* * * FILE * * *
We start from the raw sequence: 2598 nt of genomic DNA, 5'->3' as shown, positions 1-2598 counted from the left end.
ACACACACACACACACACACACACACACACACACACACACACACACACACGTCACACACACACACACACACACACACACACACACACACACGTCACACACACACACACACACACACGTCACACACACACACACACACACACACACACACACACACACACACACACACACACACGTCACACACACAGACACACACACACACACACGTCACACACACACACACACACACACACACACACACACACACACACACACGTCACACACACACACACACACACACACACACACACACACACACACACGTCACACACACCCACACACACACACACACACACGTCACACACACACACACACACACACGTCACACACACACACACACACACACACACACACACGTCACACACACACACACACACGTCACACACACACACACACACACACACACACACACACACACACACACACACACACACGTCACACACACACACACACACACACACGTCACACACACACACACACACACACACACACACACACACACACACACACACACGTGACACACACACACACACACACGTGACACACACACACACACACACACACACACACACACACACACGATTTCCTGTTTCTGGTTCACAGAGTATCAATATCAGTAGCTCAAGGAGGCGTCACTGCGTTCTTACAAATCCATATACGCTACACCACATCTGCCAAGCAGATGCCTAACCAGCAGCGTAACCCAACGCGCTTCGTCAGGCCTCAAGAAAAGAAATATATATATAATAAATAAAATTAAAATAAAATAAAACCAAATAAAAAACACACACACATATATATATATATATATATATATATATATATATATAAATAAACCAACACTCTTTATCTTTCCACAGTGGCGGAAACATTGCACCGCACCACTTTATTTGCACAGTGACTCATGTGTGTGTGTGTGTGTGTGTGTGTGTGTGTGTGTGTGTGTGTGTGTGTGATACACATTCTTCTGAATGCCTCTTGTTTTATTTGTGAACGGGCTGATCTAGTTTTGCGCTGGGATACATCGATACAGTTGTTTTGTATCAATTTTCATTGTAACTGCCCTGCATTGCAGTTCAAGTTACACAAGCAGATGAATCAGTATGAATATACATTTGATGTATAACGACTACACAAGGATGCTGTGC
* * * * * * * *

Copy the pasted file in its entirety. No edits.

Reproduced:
We start from the raw sequence: 2598 nt of genomic DNA, 5'->3' as shown, positions 1-2598 counted from the left end.
ACACACACACACACACACACACACACACACACACACACACACACACACACGTCACACACACACACACACACACACACACACACACACACACGTCACACACACACACACACACACACGTCACACACACACACACACACACACACACACACACACACACACACACACACACACACGTCACACACACAGACACACACACACACACACGTCACACACACACACACACACACACACACACACACACACACACACACACGTCACACACACACACACACACACACACACACACACACACACACACACGTCACACACACCCACACACACACACACACACACGTCACACACACACACACACACACACGTCACACACACACACACACACACACACACACACACGTCACACACACACACACACACGTCACACACACACACACACACACACACACACACACACACACACACACACACACACACGTCACACACACACACACACACACACACGTCACACACACACACACACACACACACACACACACACACACACACACACACACGTGACACACACACACACACACACGTGACACACACACACACACACACACACACACACACACACACACGATTTCCTGTTTCTGGTTCACAGAGTATCAATATCAGTAGCTCAAGGAGGCGTCACTGCGTTCTTACAAATCCATATACGCTACACCACATCTGCCAAGCAGATGCCTAACCAGCAGCGTAACCCAACGCGCTTCGTCAGGCCTCAAGAAAAGAAATATATATATAATAAATAAAATTAAAATAAAATAAAACCAAATAAAAAACACACACACATATATATATATATATATATATATATATATATATATAAATAAACCAACACTCTTTATCTTTCCACAGTGGCGGAAACATTGCACCGCACCACTTTATTTGCACAGTGACTCATGTGTGTGTGTGTGTGTGTGTGTGTGTGTGTGTGTGTGTGTGTGTGTGTGATACACATTCTTCTGAATGCCTCTTGTTTTATTTGTGAACGGGCTGATCTAGTTTTGCGCTGGGATACATCGATACAGTTGTTTTGTATCAATTTTCATTGTAACTGCCCTGCATTGCAGTTCAAGTTACACAAGCAGATGAATCAGTATGAATATACATTTGATGTATAACGACTACACAAGGATGCTGTGC